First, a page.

Realme's budget lineup is starting to get overcrowded, but the company continues to launch new models with minor changes, even when prices overlap. Last month, Realme announced the C12 and C15, priced between Rs. 9,000 and Rs. 11,000. The big feature, quite literally, is the 6,000mAh battery that both models share.
Since both smartphones are very similar, except for a couple of differences, I thought it would make sense to review them together. Most of what I'll be talking about applies to both models. So, are Realme's recent budget phones worth buying? Let's find out.
The Realme C12 and C15 have the exact same design and dimensions. Both weigh 209g and are fairly chunky phones. The frames and backs are built of plastic, but both phones feel sturdy and well put-together. Both have a tray on the left for two Nano-SIMs and a microSD card. At the bottom, we have a headphone jack, Micro-USB port, and speaker.
There's a ‘trapezium gradient' design on the backs of both models. This looks nice and doesn't attract a lot of fingerprints. Both smartphones are available in the same two colours — Power Silver and Power Blue. The Realme C12 and C15 are said to have fire-resistant back covers and are also splash resistant.
The Realme C12 and Realme C15 both have capacitive rear fingerprint sensors, which worked well in my experience. Face recognition also worked just as quickly. There's a squariish camera module on both phones that sits almost flush with the body.
The Realme C12 and C15 have the same 6.5-inch HD+ LCD screen, with a resolution of 1600x720 pixels and an unspecified version of Corning's Gorilla Glass. You get a water-drop notch for the selfie camera, and in typical budget phone fashion, there are fairly thick bezels, especially the chin at the bottom. The colours on both phones' displays looked decent to me, but the quality of the panels is pretty average. Whites tend to look a bit murky and viewing angles are not very wide.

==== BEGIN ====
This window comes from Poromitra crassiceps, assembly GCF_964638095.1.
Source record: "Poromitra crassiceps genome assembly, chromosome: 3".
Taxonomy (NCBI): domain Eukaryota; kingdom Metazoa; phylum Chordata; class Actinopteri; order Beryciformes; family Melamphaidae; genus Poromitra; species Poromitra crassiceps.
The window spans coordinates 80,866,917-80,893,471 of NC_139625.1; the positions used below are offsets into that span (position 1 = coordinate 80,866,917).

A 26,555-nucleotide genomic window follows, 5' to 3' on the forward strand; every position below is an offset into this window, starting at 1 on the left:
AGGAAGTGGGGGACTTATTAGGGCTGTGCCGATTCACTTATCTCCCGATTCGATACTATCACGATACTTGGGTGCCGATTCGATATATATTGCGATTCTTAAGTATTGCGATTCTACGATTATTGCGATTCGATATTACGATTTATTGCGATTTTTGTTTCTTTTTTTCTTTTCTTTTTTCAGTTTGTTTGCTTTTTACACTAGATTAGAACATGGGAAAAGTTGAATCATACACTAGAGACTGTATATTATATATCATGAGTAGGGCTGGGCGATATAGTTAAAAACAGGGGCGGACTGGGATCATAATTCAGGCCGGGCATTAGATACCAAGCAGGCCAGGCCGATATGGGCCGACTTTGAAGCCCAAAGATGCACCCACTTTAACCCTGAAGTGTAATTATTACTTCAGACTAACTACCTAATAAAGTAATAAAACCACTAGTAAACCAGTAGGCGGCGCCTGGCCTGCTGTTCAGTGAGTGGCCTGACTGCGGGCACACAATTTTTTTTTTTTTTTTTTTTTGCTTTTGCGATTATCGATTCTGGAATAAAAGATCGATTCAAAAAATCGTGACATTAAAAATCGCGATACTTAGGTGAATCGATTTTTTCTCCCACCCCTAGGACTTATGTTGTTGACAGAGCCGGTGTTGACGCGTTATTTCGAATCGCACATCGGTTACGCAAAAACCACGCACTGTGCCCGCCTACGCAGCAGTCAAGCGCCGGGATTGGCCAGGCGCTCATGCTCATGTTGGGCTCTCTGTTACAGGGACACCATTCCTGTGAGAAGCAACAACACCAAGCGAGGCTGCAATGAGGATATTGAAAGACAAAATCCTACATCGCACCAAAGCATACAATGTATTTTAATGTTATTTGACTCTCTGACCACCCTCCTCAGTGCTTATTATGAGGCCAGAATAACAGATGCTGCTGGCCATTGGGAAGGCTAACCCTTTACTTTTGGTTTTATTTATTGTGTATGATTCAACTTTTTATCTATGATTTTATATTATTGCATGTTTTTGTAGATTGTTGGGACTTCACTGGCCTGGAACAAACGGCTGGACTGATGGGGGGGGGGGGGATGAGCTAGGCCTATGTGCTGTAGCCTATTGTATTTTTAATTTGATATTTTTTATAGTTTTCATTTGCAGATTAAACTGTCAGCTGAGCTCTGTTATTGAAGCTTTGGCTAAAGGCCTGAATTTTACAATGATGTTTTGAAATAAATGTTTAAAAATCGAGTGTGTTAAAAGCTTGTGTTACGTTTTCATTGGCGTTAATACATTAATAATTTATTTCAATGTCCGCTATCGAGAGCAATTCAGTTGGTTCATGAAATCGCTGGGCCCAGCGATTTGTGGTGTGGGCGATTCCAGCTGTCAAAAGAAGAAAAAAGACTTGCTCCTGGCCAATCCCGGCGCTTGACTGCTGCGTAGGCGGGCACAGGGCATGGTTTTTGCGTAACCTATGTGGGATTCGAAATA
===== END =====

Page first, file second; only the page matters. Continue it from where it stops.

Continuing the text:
Neither of the phones comes with a case in the box. One difference between the two is that the Realme C12 comes with a 10W charger while the Realme C15 has an 18W charger in the box.
Realme has used the MediaTek Helio G35 SoC, which is the same entry-level chip that we saw in the Realme C11 (Review). It's not the most powerful processor in this price segment, especially considering that competing phones such as the Narzo 10A (Review) and Redmi 9 Prime (Review) have more powerful options.
The Realme C12 is only available in one configuration, with 3GB of RAM and 32GB of storage priced at Rs. 8,999. The Realme C15 comes with either 3GB of RAM and 32GB of storage, or 4GB of RAM and 64GB of storage. These variants are priced at Rs. 9,999 and Rs. 10,999 respectively.
Realme sent me the 4GB variant of the C15, which ran Realme UI quite well. The animations were a bit choppy, and opening certain system menus and loading apps did take a little longer than usual, but casual usage wasn't too bad. The Realme C12 on the other hand felt noticeably slower. Little things like waiting for the keyboard to pop up before I could begin typing a message, and even just loading an app, felt a beat slower than on the C15.
Games ran decently, as long as I stuck to simple titles or lowered the graphics quality. Even on the Realme C15, I found that titles like Need for Speed: No Limits ran fine but at reduced quality settings. Videos looked decent but these phones don't offer the best viewing experience due to the narrow viewing angles and average quality of the panels used.
Both phones support Wi-Fi n, Bluetooth 5, and the basic satellite navigation systems. You get Realme UI based on Android 10 on the Realme C12 and C15, featuring the same gestures and shortcuts that we've seen on most of the company's recent offerings. There are a bunch of preloaded apps too, but most of them can be uninstalled.